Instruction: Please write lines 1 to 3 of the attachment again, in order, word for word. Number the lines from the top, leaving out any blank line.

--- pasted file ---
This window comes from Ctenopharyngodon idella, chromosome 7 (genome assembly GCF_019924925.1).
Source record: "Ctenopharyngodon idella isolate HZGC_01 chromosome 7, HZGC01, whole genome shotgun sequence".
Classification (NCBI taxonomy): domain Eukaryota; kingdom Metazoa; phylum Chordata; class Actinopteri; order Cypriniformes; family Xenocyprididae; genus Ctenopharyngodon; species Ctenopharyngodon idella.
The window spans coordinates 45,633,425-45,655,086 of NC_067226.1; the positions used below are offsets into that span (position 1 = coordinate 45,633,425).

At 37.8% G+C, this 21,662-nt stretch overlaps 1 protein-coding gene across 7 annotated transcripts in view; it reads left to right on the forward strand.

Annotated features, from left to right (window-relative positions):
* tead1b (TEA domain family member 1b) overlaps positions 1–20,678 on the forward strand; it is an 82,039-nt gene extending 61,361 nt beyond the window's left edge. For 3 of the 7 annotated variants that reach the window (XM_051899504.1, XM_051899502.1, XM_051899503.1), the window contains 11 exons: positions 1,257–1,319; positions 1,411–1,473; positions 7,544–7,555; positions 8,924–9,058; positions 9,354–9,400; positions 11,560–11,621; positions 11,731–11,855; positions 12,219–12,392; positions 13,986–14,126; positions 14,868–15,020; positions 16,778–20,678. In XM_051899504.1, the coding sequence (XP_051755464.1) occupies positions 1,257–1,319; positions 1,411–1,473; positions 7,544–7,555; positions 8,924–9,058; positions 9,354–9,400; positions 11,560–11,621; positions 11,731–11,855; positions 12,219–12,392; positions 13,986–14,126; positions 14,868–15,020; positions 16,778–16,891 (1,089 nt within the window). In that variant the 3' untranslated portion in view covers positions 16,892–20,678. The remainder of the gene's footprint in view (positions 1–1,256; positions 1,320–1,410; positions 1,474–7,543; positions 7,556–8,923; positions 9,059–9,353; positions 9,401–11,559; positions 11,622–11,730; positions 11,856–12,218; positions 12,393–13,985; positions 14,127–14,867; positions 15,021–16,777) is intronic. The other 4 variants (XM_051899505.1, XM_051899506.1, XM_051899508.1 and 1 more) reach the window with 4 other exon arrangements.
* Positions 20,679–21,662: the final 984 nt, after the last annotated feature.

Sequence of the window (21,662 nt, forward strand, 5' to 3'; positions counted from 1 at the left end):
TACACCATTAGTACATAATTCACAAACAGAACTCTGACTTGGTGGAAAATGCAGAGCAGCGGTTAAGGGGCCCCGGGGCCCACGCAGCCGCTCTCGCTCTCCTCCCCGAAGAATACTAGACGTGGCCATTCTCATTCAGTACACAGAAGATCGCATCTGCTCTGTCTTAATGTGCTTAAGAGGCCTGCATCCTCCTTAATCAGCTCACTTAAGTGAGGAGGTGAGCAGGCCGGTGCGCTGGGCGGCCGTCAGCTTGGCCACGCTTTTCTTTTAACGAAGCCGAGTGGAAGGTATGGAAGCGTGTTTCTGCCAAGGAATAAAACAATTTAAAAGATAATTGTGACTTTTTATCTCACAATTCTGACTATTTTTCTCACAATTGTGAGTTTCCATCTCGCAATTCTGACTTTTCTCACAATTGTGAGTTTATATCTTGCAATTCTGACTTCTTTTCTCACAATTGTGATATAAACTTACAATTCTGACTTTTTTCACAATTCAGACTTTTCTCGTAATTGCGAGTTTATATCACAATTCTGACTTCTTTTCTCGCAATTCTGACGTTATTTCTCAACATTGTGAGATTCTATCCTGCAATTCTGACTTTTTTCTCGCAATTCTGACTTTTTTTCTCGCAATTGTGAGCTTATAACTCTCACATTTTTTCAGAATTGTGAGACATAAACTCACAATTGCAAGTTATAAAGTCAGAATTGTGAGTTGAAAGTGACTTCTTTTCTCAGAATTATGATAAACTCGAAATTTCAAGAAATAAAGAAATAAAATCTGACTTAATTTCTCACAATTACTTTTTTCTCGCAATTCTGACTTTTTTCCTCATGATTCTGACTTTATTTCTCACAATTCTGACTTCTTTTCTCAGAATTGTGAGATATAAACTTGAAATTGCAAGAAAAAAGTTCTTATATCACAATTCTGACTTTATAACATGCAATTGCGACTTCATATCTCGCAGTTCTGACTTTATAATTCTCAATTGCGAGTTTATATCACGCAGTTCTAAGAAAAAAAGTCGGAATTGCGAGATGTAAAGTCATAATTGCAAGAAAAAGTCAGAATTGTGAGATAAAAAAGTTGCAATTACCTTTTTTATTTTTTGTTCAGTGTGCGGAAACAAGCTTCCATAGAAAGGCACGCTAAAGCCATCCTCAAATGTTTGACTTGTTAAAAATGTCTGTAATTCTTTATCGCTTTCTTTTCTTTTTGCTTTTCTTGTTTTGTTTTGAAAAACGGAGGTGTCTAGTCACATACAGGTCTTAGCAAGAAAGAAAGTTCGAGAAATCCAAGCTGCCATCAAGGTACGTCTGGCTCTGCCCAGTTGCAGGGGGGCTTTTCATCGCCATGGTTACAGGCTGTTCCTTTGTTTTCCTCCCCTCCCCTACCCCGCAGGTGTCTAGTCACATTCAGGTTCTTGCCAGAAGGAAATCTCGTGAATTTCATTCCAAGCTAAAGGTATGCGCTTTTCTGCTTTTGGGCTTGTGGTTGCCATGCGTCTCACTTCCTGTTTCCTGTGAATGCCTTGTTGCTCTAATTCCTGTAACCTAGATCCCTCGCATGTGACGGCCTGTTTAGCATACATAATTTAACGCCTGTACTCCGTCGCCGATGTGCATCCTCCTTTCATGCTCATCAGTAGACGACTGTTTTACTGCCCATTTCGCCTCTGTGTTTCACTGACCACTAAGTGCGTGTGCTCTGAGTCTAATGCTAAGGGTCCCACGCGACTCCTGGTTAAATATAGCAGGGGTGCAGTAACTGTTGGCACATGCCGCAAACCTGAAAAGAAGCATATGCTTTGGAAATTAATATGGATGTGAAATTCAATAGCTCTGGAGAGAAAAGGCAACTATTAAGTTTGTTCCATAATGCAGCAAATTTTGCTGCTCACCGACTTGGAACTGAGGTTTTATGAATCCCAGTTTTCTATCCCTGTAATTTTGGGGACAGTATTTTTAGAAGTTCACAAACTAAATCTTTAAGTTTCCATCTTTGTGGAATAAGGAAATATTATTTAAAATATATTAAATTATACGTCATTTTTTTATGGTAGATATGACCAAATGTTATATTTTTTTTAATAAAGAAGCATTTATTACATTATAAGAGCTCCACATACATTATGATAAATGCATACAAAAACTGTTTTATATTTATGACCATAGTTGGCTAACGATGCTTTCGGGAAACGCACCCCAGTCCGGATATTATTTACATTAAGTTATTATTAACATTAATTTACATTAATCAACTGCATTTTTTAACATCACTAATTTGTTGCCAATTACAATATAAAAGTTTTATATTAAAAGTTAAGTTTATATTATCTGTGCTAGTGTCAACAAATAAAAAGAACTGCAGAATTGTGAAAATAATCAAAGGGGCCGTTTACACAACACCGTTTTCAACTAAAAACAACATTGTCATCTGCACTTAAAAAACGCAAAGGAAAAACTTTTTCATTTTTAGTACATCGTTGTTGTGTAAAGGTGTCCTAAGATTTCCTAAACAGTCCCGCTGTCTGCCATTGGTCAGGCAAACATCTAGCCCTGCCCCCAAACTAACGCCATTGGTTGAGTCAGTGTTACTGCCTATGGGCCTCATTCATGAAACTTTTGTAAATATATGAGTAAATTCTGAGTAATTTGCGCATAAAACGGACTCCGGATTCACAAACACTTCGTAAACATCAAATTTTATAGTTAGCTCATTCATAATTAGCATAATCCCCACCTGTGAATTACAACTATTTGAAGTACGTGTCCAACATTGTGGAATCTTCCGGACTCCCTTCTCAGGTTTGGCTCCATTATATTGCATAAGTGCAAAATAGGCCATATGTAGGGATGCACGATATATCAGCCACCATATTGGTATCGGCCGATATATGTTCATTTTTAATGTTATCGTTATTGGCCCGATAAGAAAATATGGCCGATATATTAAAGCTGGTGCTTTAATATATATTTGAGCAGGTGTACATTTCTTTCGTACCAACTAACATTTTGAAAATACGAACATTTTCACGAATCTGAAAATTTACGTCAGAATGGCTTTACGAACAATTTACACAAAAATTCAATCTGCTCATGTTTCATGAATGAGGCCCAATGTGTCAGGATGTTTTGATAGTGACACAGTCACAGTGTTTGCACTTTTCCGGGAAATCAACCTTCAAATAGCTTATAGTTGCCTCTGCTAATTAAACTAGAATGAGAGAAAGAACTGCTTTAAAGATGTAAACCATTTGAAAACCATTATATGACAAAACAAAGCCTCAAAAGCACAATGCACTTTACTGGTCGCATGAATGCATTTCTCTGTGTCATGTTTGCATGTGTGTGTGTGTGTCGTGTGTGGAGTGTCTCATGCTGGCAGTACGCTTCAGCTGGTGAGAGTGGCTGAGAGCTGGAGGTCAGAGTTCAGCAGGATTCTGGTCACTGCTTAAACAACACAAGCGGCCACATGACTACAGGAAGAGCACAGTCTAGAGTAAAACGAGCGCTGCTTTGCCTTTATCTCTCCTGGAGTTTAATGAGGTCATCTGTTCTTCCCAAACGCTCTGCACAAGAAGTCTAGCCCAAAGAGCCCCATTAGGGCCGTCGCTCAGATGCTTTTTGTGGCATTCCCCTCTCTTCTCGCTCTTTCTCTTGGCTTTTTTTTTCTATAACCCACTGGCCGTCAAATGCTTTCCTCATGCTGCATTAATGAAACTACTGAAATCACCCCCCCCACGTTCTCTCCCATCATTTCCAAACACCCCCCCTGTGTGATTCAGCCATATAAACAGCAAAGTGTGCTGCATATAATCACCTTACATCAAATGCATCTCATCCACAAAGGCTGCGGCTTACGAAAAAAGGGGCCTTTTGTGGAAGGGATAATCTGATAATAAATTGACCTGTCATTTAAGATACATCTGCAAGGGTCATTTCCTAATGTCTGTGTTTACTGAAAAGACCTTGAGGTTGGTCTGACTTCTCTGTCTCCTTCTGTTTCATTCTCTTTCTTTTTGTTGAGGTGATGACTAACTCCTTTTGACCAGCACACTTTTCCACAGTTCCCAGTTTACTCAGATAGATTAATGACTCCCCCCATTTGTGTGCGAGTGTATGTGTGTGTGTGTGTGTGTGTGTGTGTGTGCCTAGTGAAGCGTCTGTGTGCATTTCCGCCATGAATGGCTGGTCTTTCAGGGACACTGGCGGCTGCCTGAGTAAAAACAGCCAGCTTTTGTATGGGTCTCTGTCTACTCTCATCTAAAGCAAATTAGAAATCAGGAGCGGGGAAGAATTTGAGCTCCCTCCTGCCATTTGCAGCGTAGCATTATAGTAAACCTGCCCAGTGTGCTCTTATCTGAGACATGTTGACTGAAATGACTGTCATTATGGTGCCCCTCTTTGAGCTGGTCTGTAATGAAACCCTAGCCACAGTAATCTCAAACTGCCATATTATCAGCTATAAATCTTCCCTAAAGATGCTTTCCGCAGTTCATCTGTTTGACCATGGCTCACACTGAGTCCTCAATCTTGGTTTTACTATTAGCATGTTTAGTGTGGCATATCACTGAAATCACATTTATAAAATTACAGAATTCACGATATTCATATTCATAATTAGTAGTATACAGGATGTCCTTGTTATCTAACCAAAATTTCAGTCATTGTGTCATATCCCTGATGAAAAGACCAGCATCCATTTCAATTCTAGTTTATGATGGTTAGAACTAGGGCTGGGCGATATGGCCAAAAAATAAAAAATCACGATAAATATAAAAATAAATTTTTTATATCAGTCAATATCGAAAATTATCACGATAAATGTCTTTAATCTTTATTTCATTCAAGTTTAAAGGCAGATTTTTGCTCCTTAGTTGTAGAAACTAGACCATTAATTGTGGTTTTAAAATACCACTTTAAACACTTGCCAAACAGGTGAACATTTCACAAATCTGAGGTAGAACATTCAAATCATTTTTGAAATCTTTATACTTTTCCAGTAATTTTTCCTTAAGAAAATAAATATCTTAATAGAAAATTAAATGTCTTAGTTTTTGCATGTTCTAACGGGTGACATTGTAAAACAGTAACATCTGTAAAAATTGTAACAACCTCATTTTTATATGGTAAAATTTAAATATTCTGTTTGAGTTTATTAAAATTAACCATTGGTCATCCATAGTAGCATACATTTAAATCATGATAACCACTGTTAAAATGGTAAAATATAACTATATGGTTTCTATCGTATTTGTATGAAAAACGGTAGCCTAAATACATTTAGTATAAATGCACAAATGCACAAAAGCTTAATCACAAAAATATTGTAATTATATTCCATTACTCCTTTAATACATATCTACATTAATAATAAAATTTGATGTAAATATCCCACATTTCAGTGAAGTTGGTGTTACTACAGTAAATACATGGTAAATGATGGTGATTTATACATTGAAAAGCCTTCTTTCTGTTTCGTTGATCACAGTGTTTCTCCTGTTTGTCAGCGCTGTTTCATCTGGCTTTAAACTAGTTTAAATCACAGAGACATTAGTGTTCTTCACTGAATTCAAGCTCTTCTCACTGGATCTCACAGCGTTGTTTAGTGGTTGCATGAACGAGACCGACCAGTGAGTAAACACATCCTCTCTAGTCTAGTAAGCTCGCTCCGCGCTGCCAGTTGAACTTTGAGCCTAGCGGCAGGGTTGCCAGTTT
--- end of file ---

This window comes from Ctenopharyngodon idella, chromosome 7 (genome assembly GCF_019924925.1).
Source record: "Ctenopharyngodon idella isolate HZGC_01 chromosome 7, HZGC01, whole genome shotgun sequence".
Classification (NCBI taxonomy): domain Eukaryota; kingdom Metazoa; phylum Chordata; class Actinopteri; order Cypriniformes; family Xenocyprididae; genus Ctenopharyngodon; species Ctenopharyngodon idella.